I was fiddling with Kryloff Technologies’s GetText last week to export the first 100 issues of Computer Gaming World to TXT format to read on my mobile phone using TequilaCat Book Reader, when I realized that repeatedly typing and then cutting and pasting commands at the Command Prompt 100 times isn’t a good idea to spend a precious weekend. Admittedly, the plain TXT format isn’t the best way to enjoy these treasures but I’ve little time to read except on the way to work
Now writing a program to do this in C# .NET in which I write code at work would be a trivial task but it seems like overkill for such a simple task, so I decided to brush up on my rusty knowledge of DOS commands to automate or at least semi-automate this process.
Do read on if you’re interested to understand how the batch files work, otherwise simply scroll to the bottom of this post to download the premade batch files to convert either a single file or a folder of PDFs to text.
Now creating a batch file (a TXT file with a BAT extension) with the following command:
%~dp0gettext.exe %1 %1.txt
and dropping it into the GetText folder quickly allows me to drag and drop any PDF (or in fact any file convertible by GetText) onto the batch file and immediately convert it to a .TXT file in the same directory as the file to convert.
%~dp0 is substituted with the full path of the batch file without the filename of the batch file which essentially points to the full path of the GetText application.
%1 refers to the file being dropped onto the batch file. For some systems, I found that I needed to enclose %1 with double quotes to cater for paths with spaces in them whereas other systems handle long file names without needing double quotes.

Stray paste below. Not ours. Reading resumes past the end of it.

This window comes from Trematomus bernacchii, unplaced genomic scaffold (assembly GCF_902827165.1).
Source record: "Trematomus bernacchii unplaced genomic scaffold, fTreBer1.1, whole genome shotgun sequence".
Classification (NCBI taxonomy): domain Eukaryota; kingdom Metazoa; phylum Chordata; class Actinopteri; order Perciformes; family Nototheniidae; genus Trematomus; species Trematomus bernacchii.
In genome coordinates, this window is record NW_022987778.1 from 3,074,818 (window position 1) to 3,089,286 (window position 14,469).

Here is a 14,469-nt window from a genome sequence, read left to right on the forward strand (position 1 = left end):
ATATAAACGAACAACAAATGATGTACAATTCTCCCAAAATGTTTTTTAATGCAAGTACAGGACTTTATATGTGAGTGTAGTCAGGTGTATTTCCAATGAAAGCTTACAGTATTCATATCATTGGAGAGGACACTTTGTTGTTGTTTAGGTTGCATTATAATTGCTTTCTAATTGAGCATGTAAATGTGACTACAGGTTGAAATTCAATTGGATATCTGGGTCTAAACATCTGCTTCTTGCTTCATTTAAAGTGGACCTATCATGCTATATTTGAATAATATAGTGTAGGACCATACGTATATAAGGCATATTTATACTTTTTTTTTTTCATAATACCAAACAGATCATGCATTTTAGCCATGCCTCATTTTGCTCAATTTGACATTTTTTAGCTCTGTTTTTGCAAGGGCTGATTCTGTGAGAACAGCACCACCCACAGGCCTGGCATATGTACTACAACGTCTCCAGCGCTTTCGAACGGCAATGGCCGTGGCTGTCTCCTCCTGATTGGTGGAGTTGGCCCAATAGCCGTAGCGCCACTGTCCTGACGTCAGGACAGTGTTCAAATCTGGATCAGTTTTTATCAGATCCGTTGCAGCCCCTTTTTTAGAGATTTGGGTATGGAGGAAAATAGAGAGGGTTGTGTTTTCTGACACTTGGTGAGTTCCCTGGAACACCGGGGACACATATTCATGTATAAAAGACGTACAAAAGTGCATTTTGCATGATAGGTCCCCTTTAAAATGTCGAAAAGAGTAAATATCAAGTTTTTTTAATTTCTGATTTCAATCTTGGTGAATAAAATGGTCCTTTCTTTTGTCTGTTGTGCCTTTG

Now automatically converting a single file isn’t too shabby but it’s still not good enough. Dragging and dropping 10 files is OK but not 100 So I Googled for some resources and found Rick Lively’s Command Reference, a handy guide for all DOS/Command Prompt commands together with notes and examples.
Now armed with a FOR loop from this reference, I created another batch file to process all the files in a folder.
for %%f in (%1\*.pdf) do %~dp0gettext.exe %%f %%f.txt
A short explanation of what’s going on here.
%1 is your folder which you dropped into the batch file.
The FOR statement then takes all files in this folder with a PDF extension and passes each applicable file to GetText as the variable %%f sequentially.
Not bad for a single line of text. Sometimes, a knowledge of some common DOS commands can handle certain tasks faster than writing code
Check out Kryloff Technologies’ GetText utility, Rick Lively’s downloadable Command Reference or my premade batch files. Create shortcuts to these two batch files and you can use them in most situations to convert your text files by dragging and dropping files or folders over the batch files respectively.
MORE @ THE DOWNLOAD MUNKEY:
Read Books on Your Mobile Phone with TequilaCat BookReader
Text Mining Tools – Extracting text from CHMs
Wikibooks, WikiType & PDF Wikis
Tags: Books Software Technology